Overlap of obsessive-compulsive personality disorder and autism spectrum disorder traits among OCD outpatients: An exploratory study

W Gadelkarim, Sonia Shahper, J Reid, M Wikramanayake, Sukhwinder Kaur, Sangeetha Kolli, Selma Osman, Naomi Fineberg

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3 Citations (Scopus)
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Abstract

Background: Whereas the phenomenology of obsessive–compulsive personality disorder (OCPD) shows similarities to that of obsessive compulsive and related disorders (OCRDs) as well as with autism spectrum disorder (ASD), the relationship between these disorders is poorly understood. Aims: Within a clinical sample, we aimed to investigate the distribution of OCD, OCPD and ASD symptoms and traits and their interrelationship, as well as to evaluate insight and treatment refractoriness. Methods: Consecutive adult OCD outpatients were assessed for OCPD traits (Compulsive Personality Assessment Scale (CPAS)), OCD symptoms (Yale–Brown Obsessive Compulsive Scale (Y-BOCS)), ASD traits (Autism Spectrum Quotient (AQ)), insight (Brown Assessment of Beliefs Scale (BABS)) and treatment resistance (clinical records). Those scoring highly on the AQ underwent a diagnostic interview for ASD. Results: Sixty-seven consenting individuals completed the CPAS, BABS and AQ, and 65 completed the Y-BOCS. Twenty-four patients (35.8%) were diagnosed with OCPD. Patients with OCPD were less likely to be employed (p=.04). They demonstrated elevated AQ scores (p=.004) and rates of ASD diagnosis (54.2%) (p <.001). OCPD traits (CPAS) showed a highly significant correlation with ASD traits (AQ) (p<.001), and no association with Y-BOCS, BABS or treatment resistance. Conclusions: In an OCD cohort limited by small size, OCPD associated strongly with unemployment and ASD, with implications for diagnosis, treatment and outcome.KEY POINTS Clinicians should exercise a high level of vigilance for OCPD and ASD in patients presenting with obsessive compulsive symptoms. The presence of OCPD may indicate a likelihood of disabling ASD traits, including cognitive inflexibility, poor central coherence and poor social communication. These neuropsychological factors may require separate clinical intervention strategies.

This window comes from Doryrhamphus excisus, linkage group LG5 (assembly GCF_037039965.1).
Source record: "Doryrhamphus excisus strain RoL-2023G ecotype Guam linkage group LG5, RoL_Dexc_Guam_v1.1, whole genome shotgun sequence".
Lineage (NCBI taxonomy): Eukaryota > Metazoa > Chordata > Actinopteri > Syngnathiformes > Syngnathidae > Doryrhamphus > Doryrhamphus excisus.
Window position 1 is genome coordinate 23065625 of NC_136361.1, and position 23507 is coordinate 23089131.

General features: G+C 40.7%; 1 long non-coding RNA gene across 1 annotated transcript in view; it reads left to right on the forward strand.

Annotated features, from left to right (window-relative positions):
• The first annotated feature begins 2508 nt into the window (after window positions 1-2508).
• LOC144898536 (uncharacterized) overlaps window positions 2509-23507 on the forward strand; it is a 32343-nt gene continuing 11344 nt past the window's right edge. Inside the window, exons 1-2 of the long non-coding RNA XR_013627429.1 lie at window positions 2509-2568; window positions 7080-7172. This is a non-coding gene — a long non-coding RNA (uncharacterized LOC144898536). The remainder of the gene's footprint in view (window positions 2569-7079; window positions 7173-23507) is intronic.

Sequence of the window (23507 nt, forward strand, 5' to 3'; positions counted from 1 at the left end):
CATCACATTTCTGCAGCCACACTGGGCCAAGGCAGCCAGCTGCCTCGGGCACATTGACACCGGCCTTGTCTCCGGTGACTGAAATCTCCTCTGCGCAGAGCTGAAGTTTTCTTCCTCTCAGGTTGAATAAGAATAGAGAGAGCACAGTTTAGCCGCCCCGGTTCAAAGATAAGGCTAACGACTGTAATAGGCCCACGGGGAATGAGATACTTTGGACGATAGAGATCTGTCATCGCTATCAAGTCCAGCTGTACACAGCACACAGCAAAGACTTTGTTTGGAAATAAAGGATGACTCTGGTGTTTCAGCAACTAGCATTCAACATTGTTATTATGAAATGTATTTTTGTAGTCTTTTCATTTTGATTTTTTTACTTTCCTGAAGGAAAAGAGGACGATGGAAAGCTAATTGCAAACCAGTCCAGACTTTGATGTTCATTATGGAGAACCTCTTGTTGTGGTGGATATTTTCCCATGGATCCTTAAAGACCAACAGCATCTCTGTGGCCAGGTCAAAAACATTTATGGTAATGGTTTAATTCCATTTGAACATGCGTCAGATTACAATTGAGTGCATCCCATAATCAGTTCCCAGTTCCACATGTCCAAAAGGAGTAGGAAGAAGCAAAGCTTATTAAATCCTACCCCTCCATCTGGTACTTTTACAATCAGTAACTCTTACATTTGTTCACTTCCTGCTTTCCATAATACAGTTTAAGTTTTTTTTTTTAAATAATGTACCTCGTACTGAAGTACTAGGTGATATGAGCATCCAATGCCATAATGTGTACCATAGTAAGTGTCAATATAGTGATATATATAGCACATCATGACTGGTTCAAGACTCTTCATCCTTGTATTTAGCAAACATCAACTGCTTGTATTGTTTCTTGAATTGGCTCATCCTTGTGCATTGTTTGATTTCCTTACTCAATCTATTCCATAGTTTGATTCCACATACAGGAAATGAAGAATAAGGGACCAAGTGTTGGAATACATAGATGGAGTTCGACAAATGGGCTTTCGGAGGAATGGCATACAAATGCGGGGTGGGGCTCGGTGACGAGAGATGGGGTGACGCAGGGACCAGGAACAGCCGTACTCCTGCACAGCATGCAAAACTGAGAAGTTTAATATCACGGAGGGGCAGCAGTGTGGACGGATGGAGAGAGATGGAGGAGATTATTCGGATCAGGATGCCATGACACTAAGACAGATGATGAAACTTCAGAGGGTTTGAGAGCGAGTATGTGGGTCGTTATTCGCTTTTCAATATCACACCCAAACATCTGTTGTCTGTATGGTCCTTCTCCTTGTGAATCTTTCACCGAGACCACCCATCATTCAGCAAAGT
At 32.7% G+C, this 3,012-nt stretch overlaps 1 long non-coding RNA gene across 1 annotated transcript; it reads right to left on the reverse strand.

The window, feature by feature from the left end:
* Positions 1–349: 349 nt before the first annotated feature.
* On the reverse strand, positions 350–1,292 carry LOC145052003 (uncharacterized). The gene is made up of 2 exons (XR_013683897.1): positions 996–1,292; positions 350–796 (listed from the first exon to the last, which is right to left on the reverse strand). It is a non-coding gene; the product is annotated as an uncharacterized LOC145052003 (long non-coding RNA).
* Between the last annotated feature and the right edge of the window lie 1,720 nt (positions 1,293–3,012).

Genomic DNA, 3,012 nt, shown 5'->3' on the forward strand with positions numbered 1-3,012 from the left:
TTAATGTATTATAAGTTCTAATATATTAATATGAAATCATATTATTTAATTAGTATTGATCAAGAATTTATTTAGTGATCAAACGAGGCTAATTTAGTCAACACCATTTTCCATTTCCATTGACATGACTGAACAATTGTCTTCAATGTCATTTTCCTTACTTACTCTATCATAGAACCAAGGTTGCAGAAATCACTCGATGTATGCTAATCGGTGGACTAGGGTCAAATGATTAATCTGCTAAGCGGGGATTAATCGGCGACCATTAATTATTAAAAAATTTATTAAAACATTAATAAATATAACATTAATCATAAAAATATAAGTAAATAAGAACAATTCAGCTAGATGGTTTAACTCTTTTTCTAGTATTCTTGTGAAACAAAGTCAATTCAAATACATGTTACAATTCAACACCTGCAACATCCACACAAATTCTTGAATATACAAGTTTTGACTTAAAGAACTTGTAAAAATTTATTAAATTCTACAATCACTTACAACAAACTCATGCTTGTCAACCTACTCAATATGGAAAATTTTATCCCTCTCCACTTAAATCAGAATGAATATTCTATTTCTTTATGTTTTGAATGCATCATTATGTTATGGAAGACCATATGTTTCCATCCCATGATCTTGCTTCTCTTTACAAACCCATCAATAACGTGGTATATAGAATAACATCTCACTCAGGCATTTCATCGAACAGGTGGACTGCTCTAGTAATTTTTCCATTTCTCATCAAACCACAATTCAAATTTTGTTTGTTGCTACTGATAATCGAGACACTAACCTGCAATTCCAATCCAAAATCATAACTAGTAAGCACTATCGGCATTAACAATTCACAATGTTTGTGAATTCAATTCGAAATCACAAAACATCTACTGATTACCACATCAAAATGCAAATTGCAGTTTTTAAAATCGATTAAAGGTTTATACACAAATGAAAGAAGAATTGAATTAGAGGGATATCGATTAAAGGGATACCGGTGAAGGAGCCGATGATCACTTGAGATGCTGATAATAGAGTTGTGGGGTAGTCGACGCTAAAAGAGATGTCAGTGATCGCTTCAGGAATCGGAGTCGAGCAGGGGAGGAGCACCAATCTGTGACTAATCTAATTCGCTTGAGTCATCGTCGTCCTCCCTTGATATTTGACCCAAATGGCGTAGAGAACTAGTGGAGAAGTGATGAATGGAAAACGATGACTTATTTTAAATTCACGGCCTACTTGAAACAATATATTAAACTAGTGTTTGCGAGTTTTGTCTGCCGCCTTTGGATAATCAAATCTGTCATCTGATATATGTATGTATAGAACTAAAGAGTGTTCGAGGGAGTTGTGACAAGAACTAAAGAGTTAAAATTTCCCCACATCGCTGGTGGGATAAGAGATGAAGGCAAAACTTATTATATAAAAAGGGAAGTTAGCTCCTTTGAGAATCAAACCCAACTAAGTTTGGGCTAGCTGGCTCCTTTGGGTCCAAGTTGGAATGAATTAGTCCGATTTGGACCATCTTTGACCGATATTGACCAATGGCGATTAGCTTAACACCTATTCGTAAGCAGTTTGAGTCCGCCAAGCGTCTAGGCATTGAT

Original languageEnglish
Pages (from-to)297-306
Number of pages10
JournalInternational Journal of Psychiatry in Clinical Practice
Volume23
Issue number4
Early online date2 Aug 2019
DOIs
Publication statusE-pub ahead of print - 2 Aug 2019

Keywords

  • Obsessive compulsive personality disorder
  • autism spectrum disorders
  • co-morbidity
  • obsessive compulsive disorder
  • obsessive–compulsive and related disorders

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